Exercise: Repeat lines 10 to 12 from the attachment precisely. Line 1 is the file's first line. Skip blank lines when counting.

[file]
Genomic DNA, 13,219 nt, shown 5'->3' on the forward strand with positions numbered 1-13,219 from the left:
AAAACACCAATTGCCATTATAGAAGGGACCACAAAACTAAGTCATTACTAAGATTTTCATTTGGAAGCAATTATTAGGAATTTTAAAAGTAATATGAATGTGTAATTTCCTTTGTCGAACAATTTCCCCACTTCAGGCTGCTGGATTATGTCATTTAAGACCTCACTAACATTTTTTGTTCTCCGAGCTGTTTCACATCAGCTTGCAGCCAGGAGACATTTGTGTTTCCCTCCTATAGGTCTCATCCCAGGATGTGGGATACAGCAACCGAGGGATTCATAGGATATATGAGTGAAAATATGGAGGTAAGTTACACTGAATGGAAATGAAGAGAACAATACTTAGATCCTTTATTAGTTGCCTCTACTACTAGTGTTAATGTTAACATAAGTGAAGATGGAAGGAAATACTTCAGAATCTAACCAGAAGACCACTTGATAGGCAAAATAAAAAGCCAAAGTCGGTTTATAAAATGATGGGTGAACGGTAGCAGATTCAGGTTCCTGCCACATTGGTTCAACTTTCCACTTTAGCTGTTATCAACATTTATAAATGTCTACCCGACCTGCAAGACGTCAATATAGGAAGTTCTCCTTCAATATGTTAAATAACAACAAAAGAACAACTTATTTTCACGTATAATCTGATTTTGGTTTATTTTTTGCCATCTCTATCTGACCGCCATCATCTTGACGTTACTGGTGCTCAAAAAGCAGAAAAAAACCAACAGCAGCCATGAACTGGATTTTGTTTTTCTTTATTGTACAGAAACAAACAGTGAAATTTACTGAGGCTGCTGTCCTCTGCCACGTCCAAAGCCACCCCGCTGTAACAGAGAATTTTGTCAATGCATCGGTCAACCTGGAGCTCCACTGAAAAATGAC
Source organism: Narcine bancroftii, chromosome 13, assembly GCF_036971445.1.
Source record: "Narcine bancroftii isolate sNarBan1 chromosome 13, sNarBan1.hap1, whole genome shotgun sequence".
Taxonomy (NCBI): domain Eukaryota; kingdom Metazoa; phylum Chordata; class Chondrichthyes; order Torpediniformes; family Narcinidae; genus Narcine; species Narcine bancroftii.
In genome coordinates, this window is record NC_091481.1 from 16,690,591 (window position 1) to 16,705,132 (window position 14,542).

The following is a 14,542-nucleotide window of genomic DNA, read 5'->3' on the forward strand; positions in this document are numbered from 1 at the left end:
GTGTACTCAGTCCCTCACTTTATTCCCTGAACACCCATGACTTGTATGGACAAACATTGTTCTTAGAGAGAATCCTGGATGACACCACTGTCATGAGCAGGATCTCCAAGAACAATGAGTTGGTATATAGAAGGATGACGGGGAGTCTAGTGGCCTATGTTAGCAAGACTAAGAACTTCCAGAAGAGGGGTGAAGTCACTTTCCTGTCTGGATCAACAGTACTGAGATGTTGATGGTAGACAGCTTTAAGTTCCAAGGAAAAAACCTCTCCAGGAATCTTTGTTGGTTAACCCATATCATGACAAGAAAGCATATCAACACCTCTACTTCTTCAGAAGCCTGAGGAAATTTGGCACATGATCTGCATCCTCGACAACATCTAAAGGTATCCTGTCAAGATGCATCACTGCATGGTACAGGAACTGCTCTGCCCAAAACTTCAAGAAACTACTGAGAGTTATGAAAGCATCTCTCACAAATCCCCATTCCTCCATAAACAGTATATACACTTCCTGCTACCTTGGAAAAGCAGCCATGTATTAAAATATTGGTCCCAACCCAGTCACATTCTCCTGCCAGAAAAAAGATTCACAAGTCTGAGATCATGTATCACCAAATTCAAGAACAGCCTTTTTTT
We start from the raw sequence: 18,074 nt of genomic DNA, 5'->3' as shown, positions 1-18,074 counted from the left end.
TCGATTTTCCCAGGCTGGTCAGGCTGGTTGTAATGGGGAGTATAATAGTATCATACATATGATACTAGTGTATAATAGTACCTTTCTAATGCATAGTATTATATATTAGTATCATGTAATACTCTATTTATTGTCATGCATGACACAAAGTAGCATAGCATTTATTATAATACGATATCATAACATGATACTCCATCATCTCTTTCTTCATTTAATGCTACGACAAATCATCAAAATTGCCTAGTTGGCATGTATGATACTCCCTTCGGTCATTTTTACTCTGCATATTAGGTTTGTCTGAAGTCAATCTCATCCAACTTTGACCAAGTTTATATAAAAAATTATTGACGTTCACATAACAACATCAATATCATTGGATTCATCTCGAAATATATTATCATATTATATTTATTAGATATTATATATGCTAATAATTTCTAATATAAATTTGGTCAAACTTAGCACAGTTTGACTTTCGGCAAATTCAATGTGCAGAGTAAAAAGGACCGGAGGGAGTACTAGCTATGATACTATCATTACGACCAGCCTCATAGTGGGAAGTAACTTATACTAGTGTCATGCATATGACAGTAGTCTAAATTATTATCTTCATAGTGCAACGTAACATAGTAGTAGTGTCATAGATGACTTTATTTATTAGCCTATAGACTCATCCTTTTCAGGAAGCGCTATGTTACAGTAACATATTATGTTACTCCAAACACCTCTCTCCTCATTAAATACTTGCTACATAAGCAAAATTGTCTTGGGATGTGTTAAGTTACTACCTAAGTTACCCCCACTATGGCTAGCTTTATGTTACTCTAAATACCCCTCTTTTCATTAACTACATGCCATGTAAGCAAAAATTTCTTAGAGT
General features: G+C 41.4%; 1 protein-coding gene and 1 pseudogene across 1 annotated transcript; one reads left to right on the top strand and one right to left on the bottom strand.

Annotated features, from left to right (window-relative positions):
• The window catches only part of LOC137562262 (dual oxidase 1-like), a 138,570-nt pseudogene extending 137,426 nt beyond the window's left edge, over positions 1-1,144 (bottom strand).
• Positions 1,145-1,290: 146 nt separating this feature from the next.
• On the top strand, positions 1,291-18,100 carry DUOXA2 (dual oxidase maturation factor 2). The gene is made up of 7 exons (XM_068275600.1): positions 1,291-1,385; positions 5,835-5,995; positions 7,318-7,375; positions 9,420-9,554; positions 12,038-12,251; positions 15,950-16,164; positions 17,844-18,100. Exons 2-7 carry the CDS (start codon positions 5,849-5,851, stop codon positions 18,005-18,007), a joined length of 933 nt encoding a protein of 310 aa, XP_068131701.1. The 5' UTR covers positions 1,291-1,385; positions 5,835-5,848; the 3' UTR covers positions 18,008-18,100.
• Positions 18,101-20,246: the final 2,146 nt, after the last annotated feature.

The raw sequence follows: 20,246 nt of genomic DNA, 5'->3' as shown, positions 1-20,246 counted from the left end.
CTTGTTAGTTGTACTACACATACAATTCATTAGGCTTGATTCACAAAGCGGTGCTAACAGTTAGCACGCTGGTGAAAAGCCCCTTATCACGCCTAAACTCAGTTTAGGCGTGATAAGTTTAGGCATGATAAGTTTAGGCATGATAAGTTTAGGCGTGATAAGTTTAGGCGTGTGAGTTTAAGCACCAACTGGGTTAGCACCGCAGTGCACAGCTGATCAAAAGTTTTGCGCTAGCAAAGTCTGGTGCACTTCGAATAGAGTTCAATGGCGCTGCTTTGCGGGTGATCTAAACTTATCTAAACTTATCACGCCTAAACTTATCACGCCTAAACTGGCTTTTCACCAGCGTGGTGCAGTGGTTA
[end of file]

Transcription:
TCGATTTTCCCAGGCTGGTCAGGCTGGTTGTAATGGGGAGTATAATAGTATCATACATATGATACTAGTGTATAATAGTACCTTTCTAATGCATAGTATTATATATTAGTATCATGTAATACTCTATTTATTGTCATGCATGACACAAAGTAGCATAGCATTTATTATAATACGATATCATAACATGATACTCCATCATCTCTTTCTTCATTTAATGCTACGACAAATCATCAAAATTGCCTAGTTGGCATGTATGATACTCCCTTCGGTCATTTTTACTCTGCATATTAGGTTTGTCTGAAGTCAATCTCATCCAACTTTGACCAAGTTTATATAAAAAATTATTGACGTTCACATAACAACATCAATATCATTGGATTCATCTCGAAATATATTATCATATTATATTTATTAGATATTATATATGCTAATAATTTCTAATATAAATTTGGTCAAACTTAGCACAGTTTGACTTTCGGCAAATTCAATGTGCAGAGTAAAAAGGACCGGAGGGAGTACTAGCTATGATACTATCATTACGACCAGCCTCATAGTGGGAAGTAACTTATACTAGTGTCATGCATATGACAGTAGTCTAAATTATTATCTTCATAGTGCAACGTAACATAGTAGTAGTGTCATAGATGACTTTATTTATTAGCCTATAGACTCATCCTTTTCAGGAAGCGCTATGTTACAGTAACATATTATGTTACTCCAAACACCTCTCTCCTCATTAAATACTTGCTACATAAGCAAAATTGTCTTGGGATGTGTTAAGTTACTACCTAAGTTACCCCCACTATGGCTAGCTTTATGTTACTCTAAATACCCCTCTTTTCATTAACTACATGCCATGTAAGCAAAAATTTCTTAGAGT
General features: G+C 41.4%; 1 protein-coding gene and 1 pseudogene across 1 annotated transcript; one reads left to right on the top strand and one right to left on the bottom strand.

Annotated features, from left to right (window-relative positions):